US sanctions Bosnian president, official for threatening peace accords

The Biden administration on Monday issued sanctions against the president of Bosnia and Herzegovina for undermining democratic and peace efforts in the Western Balkans. 

The U.S. said that Marinko Čavara, president of the Federation of Bosnia and Herzegovina, has obstructed or threatened the implementation of the Dayton Peace Accords — the nearly three-decade-old framework for pursuing stability in the region. 

The administration also sanctioned Alen Šeranić, the minister of health and social welfare for the Republika Srpska, the other governing entity in Bosnia and Herzegovina where most of the country’s Serbs now live. Šeranić was sanctioned for undermining state-level institutions that threaten the stability of the government.

Secretary of State Antony Blinken said in a statement that Čavara and Šeranić “pursue ethno-nationalist interests at the expense of the peace, stability, and prosperity of their country.”

Blinken described Bosnia and Herzegovina as facing “its most serious crisis since 1995,” the year the Dayton Accords were signed. The signing followed three and a half years of brutal conflict in the wake of the breakup of Yugoslovia that included numerous war crimes such as ethnic cleansing, genocide and rape.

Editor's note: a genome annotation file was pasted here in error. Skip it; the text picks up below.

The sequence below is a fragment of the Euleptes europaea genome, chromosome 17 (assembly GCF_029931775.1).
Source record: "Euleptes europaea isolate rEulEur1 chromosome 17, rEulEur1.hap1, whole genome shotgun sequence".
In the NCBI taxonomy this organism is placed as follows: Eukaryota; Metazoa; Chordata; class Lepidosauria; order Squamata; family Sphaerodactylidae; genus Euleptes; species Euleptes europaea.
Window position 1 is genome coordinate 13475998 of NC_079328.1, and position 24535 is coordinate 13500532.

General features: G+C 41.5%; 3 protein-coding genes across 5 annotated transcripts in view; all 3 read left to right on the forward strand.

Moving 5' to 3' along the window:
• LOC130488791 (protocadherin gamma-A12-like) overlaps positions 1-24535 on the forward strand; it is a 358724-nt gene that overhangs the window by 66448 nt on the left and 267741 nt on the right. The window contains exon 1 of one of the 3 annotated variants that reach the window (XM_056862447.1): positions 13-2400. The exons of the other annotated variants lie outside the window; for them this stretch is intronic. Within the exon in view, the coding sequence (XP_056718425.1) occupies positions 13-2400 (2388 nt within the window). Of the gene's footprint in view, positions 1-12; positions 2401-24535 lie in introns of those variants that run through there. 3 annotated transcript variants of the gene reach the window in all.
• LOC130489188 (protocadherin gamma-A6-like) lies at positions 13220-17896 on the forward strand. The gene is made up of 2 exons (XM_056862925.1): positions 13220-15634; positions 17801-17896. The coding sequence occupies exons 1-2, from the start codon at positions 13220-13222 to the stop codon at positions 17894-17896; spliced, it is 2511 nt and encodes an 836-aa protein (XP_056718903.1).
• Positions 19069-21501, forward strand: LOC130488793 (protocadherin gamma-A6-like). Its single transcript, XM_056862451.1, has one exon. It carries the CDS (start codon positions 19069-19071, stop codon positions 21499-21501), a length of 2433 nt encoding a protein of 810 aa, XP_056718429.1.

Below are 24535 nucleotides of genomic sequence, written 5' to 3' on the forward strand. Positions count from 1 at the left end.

The secretary said that policies and actions by Čavara and Šeranić are fueling efforts to separate the two entities of the country. Čavara is being sanctioned for what the Treasury Department says is undermining a top court in the country by refusing to nominate judges and “further his and his party’s political interests.”

Šeranić is being sanctioned for his support of a law that would establish a parallel health agency that would undermine the state-level government agency. Blinken said “the establishment of this new entity-level agency obstructs or threatens the implementation of the Dayton Peace Accords.”

The sanctions block the individuals from having access to any property, fully or partially-owned, in the U.S.